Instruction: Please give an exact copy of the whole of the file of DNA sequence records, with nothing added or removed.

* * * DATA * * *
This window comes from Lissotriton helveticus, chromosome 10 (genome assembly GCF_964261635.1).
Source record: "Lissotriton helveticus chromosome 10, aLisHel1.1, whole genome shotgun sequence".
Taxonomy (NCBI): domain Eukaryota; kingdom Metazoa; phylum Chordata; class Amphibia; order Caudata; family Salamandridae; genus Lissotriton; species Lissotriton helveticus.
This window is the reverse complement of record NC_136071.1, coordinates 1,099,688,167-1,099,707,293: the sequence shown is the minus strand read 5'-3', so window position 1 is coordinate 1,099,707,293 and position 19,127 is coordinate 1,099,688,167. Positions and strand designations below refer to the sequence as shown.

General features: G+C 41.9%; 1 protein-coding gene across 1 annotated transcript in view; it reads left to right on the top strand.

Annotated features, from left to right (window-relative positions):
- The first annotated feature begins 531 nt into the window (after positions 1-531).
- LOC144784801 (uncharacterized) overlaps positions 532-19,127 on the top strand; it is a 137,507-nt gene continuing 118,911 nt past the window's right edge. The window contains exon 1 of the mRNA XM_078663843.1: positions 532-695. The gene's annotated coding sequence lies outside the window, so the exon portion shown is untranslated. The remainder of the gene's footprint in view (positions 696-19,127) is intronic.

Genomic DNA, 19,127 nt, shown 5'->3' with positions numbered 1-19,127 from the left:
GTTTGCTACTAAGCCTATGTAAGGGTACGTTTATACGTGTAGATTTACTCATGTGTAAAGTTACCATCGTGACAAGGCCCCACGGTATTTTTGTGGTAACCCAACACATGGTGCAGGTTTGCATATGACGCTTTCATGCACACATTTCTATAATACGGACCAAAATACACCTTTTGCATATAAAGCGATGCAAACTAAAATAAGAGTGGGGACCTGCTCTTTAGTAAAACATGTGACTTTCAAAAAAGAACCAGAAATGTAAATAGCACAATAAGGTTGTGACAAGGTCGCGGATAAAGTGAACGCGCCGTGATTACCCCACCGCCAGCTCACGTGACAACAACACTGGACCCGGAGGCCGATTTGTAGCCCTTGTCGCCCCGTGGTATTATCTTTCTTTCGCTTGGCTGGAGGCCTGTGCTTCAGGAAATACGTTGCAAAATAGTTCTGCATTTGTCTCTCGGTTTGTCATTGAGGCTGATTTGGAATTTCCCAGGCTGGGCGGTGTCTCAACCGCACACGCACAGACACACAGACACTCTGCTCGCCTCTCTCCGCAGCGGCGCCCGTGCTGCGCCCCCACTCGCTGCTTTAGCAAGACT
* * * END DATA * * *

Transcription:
This window comes from Lissotriton helveticus, chromosome 10 (genome assembly GCF_964261635.1).
Source record: "Lissotriton helveticus chromosome 10, aLisHel1.1, whole genome shotgun sequence".
Taxonomy (NCBI): domain Eukaryota; kingdom Metazoa; phylum Chordata; class Amphibia; order Caudata; family Salamandridae; genus Lissotriton; species Lissotriton helveticus.
This window is the reverse complement of record NC_136071.1, coordinates 1,099,688,167-1,099,707,293: the sequence shown is the minus strand read 5'-3', so window position 1 is coordinate 1,099,707,293 and position 19,127 is coordinate 1,099,688,167. Positions and strand designations below refer to the sequence as shown.

General features: G+C 41.9%; 1 protein-coding gene across 1 annotated transcript in view; it reads left to right on the top strand.

Annotated features, from left to right (window-relative positions):
- The first annotated feature begins 531 nt into the window (after positions 1-531).
- LOC144784801 (uncharacterized) overlaps positions 532-19,127 on the top strand; it is a 137,507-nt gene continuing 118,911 nt past the window's right edge. The window contains exon 1 of the mRNA XM_078663843.1: positions 532-695. The gene's annotated coding sequence lies outside the window, so the exon portion shown is untranslated. The remainder of the gene's footprint in view (positions 696-19,127) is intronic.

Genomic DNA, 19,127 nt, shown 5'->3' with positions numbered 1-19,127 from the left:
GTTTGCTACTAAGCCTATGTAAGGGTACGTTTATACGTGTAGATTTACTCATGTGTAAAGTTACCATCGTGACAAGGCCCCACGGTATTTTTGTGGTAACCCAACACATGGTGCAGGTTTGCATATGACGCTTTCATGCACACATTTCTATAATACGGACCAAAATACACCTTTTGCATATAAAGCGATGCAAACTAAAATAAGAGTGGGGACCTGCTCTTTAGTAAAACATGTGACTTTCAAAAAAGAACCAGAAATGTAAATAGCACAATAAGGTTGTGACAAGGTCGCGGATAAAGTGAACGCGCCGTGATTACCCCACCGCCAGCTCACGTGACAACAACACTGGACCCGGAGGCCGATTTGTAGCCCTTGTCGCCCCGTGGTATTATCTTTCTTTCGCTTGGCTGGAGGCCTGTGCTTCAGGAAATACGTTGCAAAATAGTTCTGCATTTGTCTCTCGGTTTGTCATTGAGGCTGATTTGGAATTTCCCAGGCTGGGCGGTGTCTCAACCGCACACGCACAGACACACAGACACTCTGCTCGCCTCTCTCCGCAGCGGCGCCCGTGCTGCGCCCCCACTCGCTGCTTTAGCAAGACT